The Church and Racial Reconciliation
I am heartbroken. While we continue to navigate this relatively new pandemic of COVID-19, we experience yet again the spark of an all too familiar epidemic in our country. Racism has now resulted in the murders of George Floyd, Ahmaud Arbery, and Breonna Taylor. Especially this past week as I watched images and listened to audio clips, I have been simultaneously horrified, disgusted, discouraged, sad, and angry. I weep and mourn with the families of these victims and with those for whom these events have touched into generations of explicit and implicit racism.
My children are at the age where we are able to have different levels of conversations, not only about these specific events, but also the different experiences people have in our country. I shared with them what Keon Abner, Vice President of ECO’s Synod Executive Council, wrote after the death of Ahmaud Arbery. It was very helpful and enlightening to us as a family. Keon said,
“Ahmaud and I were the exact same age. When I see the video and watch his lifeless body hit the ground...my heart breaks! Especially as I notice the killers standing there without any human emotion. To see someone die at your hands and you don’t even flinch? This is real to me because I am always constantly in predominantly white circles and communities and the simple fact that I know some people see me and look at me the way they looked at Ahmaud breaks my heart! I do not speak as if I don’t have hope .... but I am lamenting the reality that is to be young, male and black in our country.”
- Keon Abner
I am so grateful for Keon’s words, depth, and insight.
Whenever I speak about the fallenness of our world, I often point out three major consequences. The first, of course, being our broken relationship with God the Father. The second being our broken relationship with our physical world (which we are certainly experiencing through COVID-19). The third is the broken relationship with one another - each equally made in God’s image.
In the evangelical world, we are often very good at talking about bringing the gospel into our broken relationship with God through the death and resurrection of Jesus Christ. We can even do a pretty good job aiding in the physical brokenness of the world by offering food, water, shelter, and medicine.
What I am also aware of is that when it comes to engaging with the subject of racism, the evangelical church isn’t ordinarily engaging very well. Or worse yet, we aren’t engaging, or even having conversations, at all. Simply put, racism is wrong. It is inconsistent with the gospel of Jesus Christ and the church must work against it.
I love what ECO’s Essential Tenets say regarding the sixth commandment, “Do not murder”. We are called to:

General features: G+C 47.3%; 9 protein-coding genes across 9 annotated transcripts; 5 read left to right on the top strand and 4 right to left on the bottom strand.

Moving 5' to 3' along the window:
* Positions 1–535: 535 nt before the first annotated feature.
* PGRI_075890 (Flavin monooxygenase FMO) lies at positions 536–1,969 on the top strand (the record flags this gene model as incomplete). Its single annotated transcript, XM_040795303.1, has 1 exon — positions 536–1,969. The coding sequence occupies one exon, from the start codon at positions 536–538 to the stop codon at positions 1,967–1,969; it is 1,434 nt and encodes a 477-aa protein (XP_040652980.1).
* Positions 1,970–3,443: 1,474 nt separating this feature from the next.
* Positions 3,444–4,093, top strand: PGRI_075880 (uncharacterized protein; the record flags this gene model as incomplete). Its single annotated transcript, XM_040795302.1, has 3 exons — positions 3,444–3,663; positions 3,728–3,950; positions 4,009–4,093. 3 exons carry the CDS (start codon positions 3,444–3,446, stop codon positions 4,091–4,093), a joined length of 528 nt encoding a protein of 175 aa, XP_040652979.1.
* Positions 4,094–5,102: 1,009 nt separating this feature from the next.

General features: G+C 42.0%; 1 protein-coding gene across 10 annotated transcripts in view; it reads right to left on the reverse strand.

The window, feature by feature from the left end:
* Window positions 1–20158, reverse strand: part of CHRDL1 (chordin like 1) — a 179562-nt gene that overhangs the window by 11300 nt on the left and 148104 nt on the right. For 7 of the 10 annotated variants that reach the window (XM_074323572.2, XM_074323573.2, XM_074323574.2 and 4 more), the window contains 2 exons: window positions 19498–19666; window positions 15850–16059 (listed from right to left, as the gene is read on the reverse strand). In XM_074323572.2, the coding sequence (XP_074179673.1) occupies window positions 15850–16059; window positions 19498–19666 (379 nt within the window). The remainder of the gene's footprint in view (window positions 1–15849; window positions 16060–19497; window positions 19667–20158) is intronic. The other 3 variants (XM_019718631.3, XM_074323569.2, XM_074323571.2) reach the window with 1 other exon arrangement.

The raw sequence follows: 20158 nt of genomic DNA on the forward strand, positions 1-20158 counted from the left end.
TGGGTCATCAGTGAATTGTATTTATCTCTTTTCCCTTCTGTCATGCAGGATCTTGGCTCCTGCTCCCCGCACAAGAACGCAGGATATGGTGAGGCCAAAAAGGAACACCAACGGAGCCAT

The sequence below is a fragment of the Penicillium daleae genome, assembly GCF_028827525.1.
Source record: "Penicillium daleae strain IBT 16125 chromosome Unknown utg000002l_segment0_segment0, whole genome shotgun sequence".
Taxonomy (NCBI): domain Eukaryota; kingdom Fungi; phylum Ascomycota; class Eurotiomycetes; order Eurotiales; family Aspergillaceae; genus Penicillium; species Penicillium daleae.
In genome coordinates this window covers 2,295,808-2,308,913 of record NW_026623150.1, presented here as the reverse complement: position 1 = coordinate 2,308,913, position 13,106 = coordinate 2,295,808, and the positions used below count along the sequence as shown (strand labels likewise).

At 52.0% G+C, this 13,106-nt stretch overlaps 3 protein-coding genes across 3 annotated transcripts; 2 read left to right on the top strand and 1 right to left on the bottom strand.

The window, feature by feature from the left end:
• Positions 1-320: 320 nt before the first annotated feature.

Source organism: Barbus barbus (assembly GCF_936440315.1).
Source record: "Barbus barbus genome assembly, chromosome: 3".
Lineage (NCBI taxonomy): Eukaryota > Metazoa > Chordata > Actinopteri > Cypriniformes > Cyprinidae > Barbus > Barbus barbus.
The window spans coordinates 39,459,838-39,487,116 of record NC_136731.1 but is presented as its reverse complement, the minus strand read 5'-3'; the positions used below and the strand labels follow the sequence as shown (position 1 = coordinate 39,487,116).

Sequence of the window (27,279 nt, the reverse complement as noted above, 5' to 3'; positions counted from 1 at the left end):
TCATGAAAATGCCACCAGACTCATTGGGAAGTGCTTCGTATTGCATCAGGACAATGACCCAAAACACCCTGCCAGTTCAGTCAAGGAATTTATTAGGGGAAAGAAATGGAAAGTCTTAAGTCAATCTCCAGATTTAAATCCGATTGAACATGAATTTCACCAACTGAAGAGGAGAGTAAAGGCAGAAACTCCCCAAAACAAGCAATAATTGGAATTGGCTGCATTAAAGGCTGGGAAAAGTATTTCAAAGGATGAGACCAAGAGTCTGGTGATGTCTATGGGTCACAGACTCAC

“eradicate a spirit of anger, resentment, callousness, violence, or bitterness, and instead cultivate a spirit of gentleness, kindness, peace, and love; recognize and honor the image of God in every human being from conception to natural death.”
I humbly admit I am woefully unprepared and inadequate in this conversation. As I talk to other pastors, they also desperately want to engage in conversation and action, yet feel ill prepared to do so. Therefore, I have reached out to a new friend, David Bailey, who is the Executive Director of
. Arrabon’s mission is “to equip and empower for reconciliation.” David has a remarkable ability to help churches move in gracious postures of listening, dialogue, and actions that bring reconciliation. I am excited that he is going to do a webinar for us (we are currently finalizing the date and time and will communicate that information to you as soon as possible). I am also working with David to find ways to bring his resources into our churches. I know that no one webinar or resource can fully equip our leaders to engage in such a challenging and complex topic. It is only a starting point. My hope and prayer is that we can continue to wrestle together in our covenant community to take one step at a time toward racial reconciliation and prayerfully eradicating racism in our communities.
I ask that our ECO family would be patient and gracious to one another and to those in our circles, as we imperfectly display the perfect gospel. I also ask that as ECO congregations, we would boldly reflect, in particular, one of the six measures of a flourishing church - to be one that normalizes risk taking. Engaging in conversation and action related to racial reconciliation is extremely risky. But it is an essential part of following Jesus.
I look forward to the day when every tribe, tongue and nation are sitting at the banquet table of the Lord. Until then, I pray that we, as gospel believing churches, would be able to partner with God and one another to bring glimpses of the Kingdom of God on earth as it is in heaven.
Come Lord Jesus. Come quickly, Lord.